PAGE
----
Jamie: So will you stay?

Carla is typing…

Jury service and sympathetic hair.

Fuck. It’s happened.

She nearly swore aloud as she opened the envelope and saw the imperious words in a big, disarmingly neutral font (and in a strange shade of pink).

Jury Service

The carriage shudders, like it’s laughing. Opening her post on the Tube has become a habit, and she feels it must have somehow tempted fate.

Somehow.

She skims the letter cursorily, but finds no mention of a crime. Maybe they tell you when you arrive at… Oh, they do, right there.

She exhales, blows the same strand of hair from her face that always flops down in sympathy in moments like this.

Fuck.

Time off work. A room full of fuckers. Public sector tea and a plate of stale biscuits. Bored deliberation.

Hopefully it’ll be open and shut. A nice, simple burglary.

But what if it’s fraud?

She sighs again. It’s bound to be. It’ll be financially complex and a billion degrees of obscurity.

The hair strand flops down again and she leaves it there.

Monsters and meat

Miles below the surface.

Darkness,

emerging into sudden light. Its glare.

And a constant roar.

And a belly full of strangely flavoured meat.

Regurgitated.

Consumed again. Its great stomach refilled.

And now it’s rising towards the surface,

towards the natural light.

And almost…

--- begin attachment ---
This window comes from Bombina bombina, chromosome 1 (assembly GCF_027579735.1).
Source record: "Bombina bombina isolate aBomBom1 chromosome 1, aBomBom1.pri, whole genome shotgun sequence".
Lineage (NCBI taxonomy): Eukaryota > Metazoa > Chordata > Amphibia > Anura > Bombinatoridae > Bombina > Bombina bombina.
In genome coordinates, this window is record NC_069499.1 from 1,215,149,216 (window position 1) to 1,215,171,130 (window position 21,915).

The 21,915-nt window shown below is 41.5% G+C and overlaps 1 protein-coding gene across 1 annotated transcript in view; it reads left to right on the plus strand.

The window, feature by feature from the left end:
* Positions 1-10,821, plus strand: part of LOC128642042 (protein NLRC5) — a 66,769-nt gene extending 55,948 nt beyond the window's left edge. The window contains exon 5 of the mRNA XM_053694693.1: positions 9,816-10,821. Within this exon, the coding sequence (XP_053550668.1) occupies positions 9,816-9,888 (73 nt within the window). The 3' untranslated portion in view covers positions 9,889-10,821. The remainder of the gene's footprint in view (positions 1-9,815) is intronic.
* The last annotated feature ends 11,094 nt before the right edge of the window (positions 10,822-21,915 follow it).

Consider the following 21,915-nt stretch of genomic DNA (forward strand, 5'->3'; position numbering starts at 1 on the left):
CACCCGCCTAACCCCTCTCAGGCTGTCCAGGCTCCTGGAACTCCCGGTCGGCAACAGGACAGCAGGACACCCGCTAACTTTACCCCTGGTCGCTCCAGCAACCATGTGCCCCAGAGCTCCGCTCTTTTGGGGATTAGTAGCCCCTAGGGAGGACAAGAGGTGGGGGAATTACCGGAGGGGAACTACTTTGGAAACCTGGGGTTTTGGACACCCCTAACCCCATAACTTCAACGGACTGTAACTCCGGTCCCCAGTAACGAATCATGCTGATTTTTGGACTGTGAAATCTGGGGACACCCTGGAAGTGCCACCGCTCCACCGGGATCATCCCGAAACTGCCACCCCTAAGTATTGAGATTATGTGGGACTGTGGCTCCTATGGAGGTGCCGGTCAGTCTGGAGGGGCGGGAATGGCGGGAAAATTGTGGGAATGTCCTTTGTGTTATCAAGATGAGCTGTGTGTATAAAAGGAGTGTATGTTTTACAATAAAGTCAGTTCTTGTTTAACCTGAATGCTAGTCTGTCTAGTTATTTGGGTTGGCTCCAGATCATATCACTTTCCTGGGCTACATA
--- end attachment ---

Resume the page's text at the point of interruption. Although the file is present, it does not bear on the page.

now. It breaches the surface in Farringdon,

the great beast rising nearly to street level in the middle of London.

Regurgitates meat, devours people,

who flock into its belly,

and onward the train flies on the Circle Line, back suddenly into darkness.

Onward to Barbican.

Hums orange

“Look at the light,” says one of them. She can’t see which one because they’re behind her, but she hears his voice clearly, and all the others stop their chatter.

And the orange light of the sunset is cast across people’s faces, their coats and bags and the fabric of the seats is burnished.

Outside the sky ignites, making silhouettes of trees and the lamp posts and shadow puppets of the urban clutter that passes them as the Number 65 approaches Kingston.

In that long moment no one around her on the top deck speaks, and the engine hums orange.

But the sky dims in seconds, chatter returns, there is no more puppet show, and Teresa’s shift starts in fifteen minutes.

Always check

“Bollocks” he yells in his head. There’s a moment of hope, when he thinks he feels it in his inside pocket, but no. Every other pocket has been checked and double-checked, and he pats his trousers yet again, but he knows.

His wallet is gone.

And he knows exactly when it happened. On the Tube he had pulled his phone out to listen to music, and the clump of entangled earphones must have dragged the wallet out with it. His momentary irritation at having to disentangle the wires must have clouded his senses.

He should’ve checked. Always check.

“Always fucking check!”

The wave of anger subsides now, and disappointment rushes to fill its place.

He spent ÂŁ45 on that wallet, specifically because it was slim-line, no compartments, no possibility of accumulating handfuls of useless change, nothing unnecessary to bulk out his skinny jeans.

And now he can’t bear to listen to music. He’d rather have silence.